Germany – See : Think : Wonder

Year 4 has been solving a jigsaw puzzle of the states of Germany, it’s trickier than it looks, and it has loads of illustrations which tell us interesting things about Germany.

Here are our thoughts from our See : Think : Wonder response to the map.

SEE (some of the things we’ve seen in the illustrations)

  • fish, animals
  • giant scissors
  • the Rhine / Rhein
  • Nürnberg
  • an Eiffel Tower
  • country called Germany
  • places in Germany
  • weird man in Freiburg
  • picture of beer
  • some names of states
  • Cathedral
  • food
  • animals / farms
  • people
  • castles
  • boat
  • buildings
  • instruments (musical)
  • stalls / markets
  • snowflakes
  • axes
  • names of places
  • statues
  • Porsche Factory
  • Berlin Church / Cathedral
  • Wheat
  • Cranes
  • Sausages
  • Lots of soccer teams
  • Knights & Horses
  • German words
  • Mountains
  • Rivers

 

THINK (why we think they are there)

  • To show what the things are
  • To show people what it looks like
  • it looks like little continents
  • the places are very old
  • I think there is a church in München
  • They are the important things

 

WONDER (what we wonder / want to know)

  • I wonder what the map would look like in colour
  • are they states
  • are they countries or states?
  • Who are the people
  • How old is it?

 

We will use our ideas to construct some investigation questions about Germany in our mini Research unit.

 

Es ist Herbst!

es ist herbst!.pngThe seasons have changed, and we have been discussing the names of them:

Sommer

Herbst

Winter

Frühling

We’ve also discussed how the seasons in Australia and Germany are opposite.

Have you seen the Autumn tree that Year 2 decorated in the library?

Building Sentences

This week in Year 4 and Year 6, students have been exploring how to ‘build’ sentences in German.

We used a Lego board to create a model of a sentence.

We discussed the essential components of a sentence:

building sentences base board

Subject + Verb

See if your student can explain what the Subject and Verb are

Subject:  Who or What is doing the action

Verb:  The action they are doing.  We discussed tricky irregular verbs “to be” and “to have” that don’t necessarily look like verbs (eg. I am big), and that don’t follow the normal rules – these verbs are also irregular in German:

In addition, a sentence often has a Predicate (this may be a new word to you!).

The predicate covers all the other parts of the sentence.

We talked about how you can manipulate a sentence by replacing the subject or the verb.*

We concentrated on these sentences:

Year 6:

Ich bin…

Ich habe….

Year 4:

Meine Raupe ist …

Mein Schmetterling hat….

We sorted our word-bricks into the right colours, and then had fun making up and changing sentences  by swapping out the Subject, the Verb or the Predicate.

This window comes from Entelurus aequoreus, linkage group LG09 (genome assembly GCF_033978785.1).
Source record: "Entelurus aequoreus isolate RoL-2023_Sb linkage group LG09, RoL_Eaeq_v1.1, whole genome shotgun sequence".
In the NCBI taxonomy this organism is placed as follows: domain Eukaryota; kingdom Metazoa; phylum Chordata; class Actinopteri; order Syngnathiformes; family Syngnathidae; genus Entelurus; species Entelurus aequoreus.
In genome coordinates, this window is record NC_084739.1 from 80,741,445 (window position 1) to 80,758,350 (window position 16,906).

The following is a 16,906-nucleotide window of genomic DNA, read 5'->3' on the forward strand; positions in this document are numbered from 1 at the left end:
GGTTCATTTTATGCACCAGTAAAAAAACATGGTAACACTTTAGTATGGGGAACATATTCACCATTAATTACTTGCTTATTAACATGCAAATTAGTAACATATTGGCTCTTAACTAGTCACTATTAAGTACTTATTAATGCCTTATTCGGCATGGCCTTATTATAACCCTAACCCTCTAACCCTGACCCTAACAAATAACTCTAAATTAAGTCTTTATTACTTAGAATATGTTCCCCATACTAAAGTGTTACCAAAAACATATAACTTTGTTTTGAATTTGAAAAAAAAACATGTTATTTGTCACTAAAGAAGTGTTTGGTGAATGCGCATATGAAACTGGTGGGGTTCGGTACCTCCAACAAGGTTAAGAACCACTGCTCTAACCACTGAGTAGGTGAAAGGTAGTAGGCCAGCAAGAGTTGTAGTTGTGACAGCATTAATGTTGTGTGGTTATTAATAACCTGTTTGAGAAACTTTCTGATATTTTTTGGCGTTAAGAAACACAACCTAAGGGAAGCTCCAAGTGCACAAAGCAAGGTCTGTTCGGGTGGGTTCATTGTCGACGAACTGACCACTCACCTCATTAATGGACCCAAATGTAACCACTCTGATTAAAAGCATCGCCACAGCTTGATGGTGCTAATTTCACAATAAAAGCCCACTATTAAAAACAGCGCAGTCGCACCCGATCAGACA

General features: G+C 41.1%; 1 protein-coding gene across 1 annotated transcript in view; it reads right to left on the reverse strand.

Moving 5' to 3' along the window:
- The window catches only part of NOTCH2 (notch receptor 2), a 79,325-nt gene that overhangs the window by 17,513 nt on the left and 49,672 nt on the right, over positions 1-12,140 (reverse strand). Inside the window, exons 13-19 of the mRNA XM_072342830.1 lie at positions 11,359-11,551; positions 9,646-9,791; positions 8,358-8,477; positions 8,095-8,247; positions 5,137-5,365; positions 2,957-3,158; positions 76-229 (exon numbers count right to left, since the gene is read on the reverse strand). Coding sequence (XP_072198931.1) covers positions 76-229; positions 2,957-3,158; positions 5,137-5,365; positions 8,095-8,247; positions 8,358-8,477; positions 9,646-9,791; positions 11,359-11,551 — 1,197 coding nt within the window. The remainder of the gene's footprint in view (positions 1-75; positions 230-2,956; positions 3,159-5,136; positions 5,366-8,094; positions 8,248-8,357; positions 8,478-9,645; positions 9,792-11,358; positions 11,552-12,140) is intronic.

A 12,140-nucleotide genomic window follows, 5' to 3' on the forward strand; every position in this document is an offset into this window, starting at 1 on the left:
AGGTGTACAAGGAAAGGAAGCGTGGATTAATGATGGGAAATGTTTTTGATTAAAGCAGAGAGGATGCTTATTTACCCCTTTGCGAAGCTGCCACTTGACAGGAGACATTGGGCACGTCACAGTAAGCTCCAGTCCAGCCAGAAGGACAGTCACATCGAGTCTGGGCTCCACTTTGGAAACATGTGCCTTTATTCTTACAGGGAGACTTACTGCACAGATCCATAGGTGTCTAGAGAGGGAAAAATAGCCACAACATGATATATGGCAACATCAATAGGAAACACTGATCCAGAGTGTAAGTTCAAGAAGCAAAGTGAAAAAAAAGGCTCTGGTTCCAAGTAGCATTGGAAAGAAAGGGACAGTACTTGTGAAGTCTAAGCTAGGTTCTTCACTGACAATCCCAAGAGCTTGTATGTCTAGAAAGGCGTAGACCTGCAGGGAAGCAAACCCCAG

The students responded really well, and seemed to have a much clearer grasp of how to create a sentence of their own, rather than just copying a phrase they have been taught.

I’m really grateful to the amazing teacher I heard at a recent Languages Teacher meeting. You can check out more of her good ideas here.

*We didn’t talk yet about Subject + Verb agreement – for those of you who have ever studied languages! This means the way that the end of the verb changes according to who the subject is. I wanted to keep the focus on the overall sentence construction this time.

Die Wochentage

 

This week Klasse Vier have been revising the days of the week.

Sonntag

Montag

Dienstag

Mittwoch

Donnerstag

Freitag

Samstag

Can you work out the translations for these German words?

Here’s a fun song to help you learn them!

 

 

Es ist Herbst

Year 2 are learning about the seasons of the year.

We learned that last week Herbst started (Autumn), and that the seasons are the opposite in Germany.

Klasse 2 are creating our Herbstblätter for decorating my tree in the Library.

We started learning some colour words to describe the leaves:  rot, orange, gelb, braun.

Here are some songs we enjoyed:

 

and this is a lovely song about the autumn wind.

 

Magst du Herbst?  Warum?

 

Do you like autumn?  Why?

 

Funkel Funkel Kleiner Stern

This is the name of a song you know quite well:  Twinkle Twinkle Little Star.

We are learning this in German in Kindergarten.

We heard a German story called “Sterntaler” – it is a fairy tale about a girl who gives away everything she has, but then stars fall from the sky to give her new clothes and coins.

Here is a shadow puppet show of the story (in German).  We listened to an English explanation in class.

 

Here is a link to a lovely sing-along video of the song.

Viel Spaß!

German States 1815

This week we are exploring what “Germany” was like before it became Germany.

You will be given some maps, and you’ll need to draw some different things on them, to help you understand how Germany and other nations, have changed over time.

The challenges, and the links are listed below!

 

Challenge:  What was there before Germany?

German States, 1815.  The link is here.

Draw the shape of these states on your current map of Germany.

Prussia is a German state as well.  Include it, but show in a different colour.

The key on the map will help you understand how big Germany was, and which parts were Prussian.

Challenge:  Why become one nation?

Read the paragraph underneath the map.  Answer the questions on your sheet.

What do you think these words mean:

  • Nationalism
  • Alliances

They were important factors in both WW1, and WW2.  We will talk about them more soon!

Challenge:  German Empire 1871

Read the information on your sheet, and look at the map here

Compare it to the original map you drew – what has changed.  Use a different colour to show the lands that Bismarck took over.